Latest figures released by the Ugandan ministry of health this week show that the number of new infections dropped to 127,000 cases in 2014, down from 137,000 recorded in the year 2013.
This shows that HIV infections have had a successive drop over the last four years since 2012 when about 140,000 new infections were recorded. In 2011, there were 160,000 new infections.
The latest findings are based on records from district health facilities across the country, which show that 1.6 million people, of whom180,000 children, are living with the HIV virus.
“We estimate that about 1.6 million people were living with HIV in Uganda last year,” the health minister, Dr Elioda Tumwesigye disclosed on Tuesay, quoting new findings by the ministry.
District health officers, development partners and government officials are meeting in Kampala to assess Uganda’s interventions in the fight against the HIV/AIDS scourge since 2010.
The report shows that 713,774 patients are currently receiving antiretroviral therapy (ART) at 1,603 health facilities countrywide, out of 1.4 million people who need treatment.
The number of babies born with HIV reduced by half to 4,000 in 2014 compared to 8,000 in the year 2013. By 2011, about 28,000 babies were being born with HIV.
HIV-related deaths are now estimated at 63,000, a marginal drop from 66,000 in 2011 and 120,000 in 1998, according to statistics from the Uganda Aids Commission (UAC).
Dr Elioda said the progress in fighting HIV was encouraging, but warned that the figure was still high and HIV-related deaths ‘unacceptable.’ He also warned against risky behaviour.
“We are losing 172 people per day, translating into 7 deaths every one hour. Even in this modern age, some people open their zippers to people they barely know,” the Minister observed.
Health experts are upbeat that the drop in new infections, coupled with enrollment of new people on treatment and the decline in deaths will bring the scourge under control.
Prof Vinand Nantulya, the UAC chairperson described the progress as a ‘’tipping point’ which is critical in the control of epidemics. He, however, warned Ugandans against complacency
“I appeal to every Ugandan to live responsibly. Protect yourself, your spouse, your child and your fellow citizens by testing for HIV and seek treatment if you test positive,” he advised.
In 2013 alone, 194,000 patients were enrolled on HIV treatment. Recent treatment guidelines recommend that treatment for people with a CD4 count of 500, instead of 350.
According to the 2011 Uganda Aids Indicator Survey, 7.3% of Ugandans have HIV prevalence increased from 6.4% in 2005 to in 2013.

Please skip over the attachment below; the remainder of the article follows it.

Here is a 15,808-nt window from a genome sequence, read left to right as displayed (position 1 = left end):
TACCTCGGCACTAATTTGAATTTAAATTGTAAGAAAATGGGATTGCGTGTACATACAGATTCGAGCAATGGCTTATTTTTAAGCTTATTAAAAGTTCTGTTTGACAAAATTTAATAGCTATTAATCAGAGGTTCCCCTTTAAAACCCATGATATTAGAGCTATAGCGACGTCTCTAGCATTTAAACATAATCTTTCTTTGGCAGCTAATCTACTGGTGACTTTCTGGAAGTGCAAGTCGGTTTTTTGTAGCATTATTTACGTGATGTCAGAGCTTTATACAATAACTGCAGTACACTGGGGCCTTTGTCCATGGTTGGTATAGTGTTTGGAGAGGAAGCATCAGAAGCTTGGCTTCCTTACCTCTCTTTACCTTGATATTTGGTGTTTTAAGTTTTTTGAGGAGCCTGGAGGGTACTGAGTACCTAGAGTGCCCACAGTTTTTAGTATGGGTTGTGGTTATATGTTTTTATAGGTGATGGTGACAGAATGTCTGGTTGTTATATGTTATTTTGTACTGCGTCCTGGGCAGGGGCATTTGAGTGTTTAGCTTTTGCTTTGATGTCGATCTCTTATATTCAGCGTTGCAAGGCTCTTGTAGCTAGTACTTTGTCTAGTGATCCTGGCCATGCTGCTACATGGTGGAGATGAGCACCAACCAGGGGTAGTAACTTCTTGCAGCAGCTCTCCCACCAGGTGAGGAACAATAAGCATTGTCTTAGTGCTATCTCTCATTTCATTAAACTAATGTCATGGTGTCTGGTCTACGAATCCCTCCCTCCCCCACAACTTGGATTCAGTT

Health ministry officials say the changes, coupled with expansion of HIV testing services has partly been responsible for the high prevalence rate, thereby increasing demand for the services.
Dr Elioda revealed that government was currently faced with a funding gap to a tune of $650m needed to keep people on treatment for the next three years.
The US government, which contributes the largest share of funding for HIV interventions with $320m per year, has said it will realign its funding to support specific interventions.
The US Charge d’Affaires, Patricia Mahoney, said in an interview with New Vision that although the amount in funding would remain the same, government
“The cost of keeping people on ART is going up but the funds for it have not increased. We need to use resources in a smart way that in order to capitalize on the gains,” she said.
She advised that the interventions should be data-driven in order to ensure that they target areas where the HIV epidemic is highest.
The director general of health services, Dr Jane Ruth Aceng said the health ministry was preparing to conduct an Aids Indicator Survey to provide new data that will aid planning.
She said information from district health officials would be incorporated in the next National HIV/AIDS Strategic Plan, the Health Sector Strategic Plan and other government policies.
Dr Aceng called for a coordinated response in the fight against HIV, noting that some agencies were running parallel programmes instead of sharing.
Government officials have raised concern that some agencies fund parallel interventions, leading to duplication of work and internal brain drain where experts move from one project to another.
Aceng said current efforts are focused on ensuring ARV drug supplies are available for those in need, purchase of testing kits and prevention of HIV to babies, among other priorities.
Dr Musa Bungudu, the UNAIDS country director commended Uganda’s progress in stemming new infections but said more effort in stepping up HIV testing and treatment of cases.
“Uganda is making good progress in reducing new infections, but it’s like cleaning the floor when the tap is still running. More funds from government are needed for HIV testing,” he said.
By 2025, new HIV infections could rise to 2.1 million infections, with 530,000 HIV/AIDS-related deaths if interventions are not implemented, estimates by the health ministry show.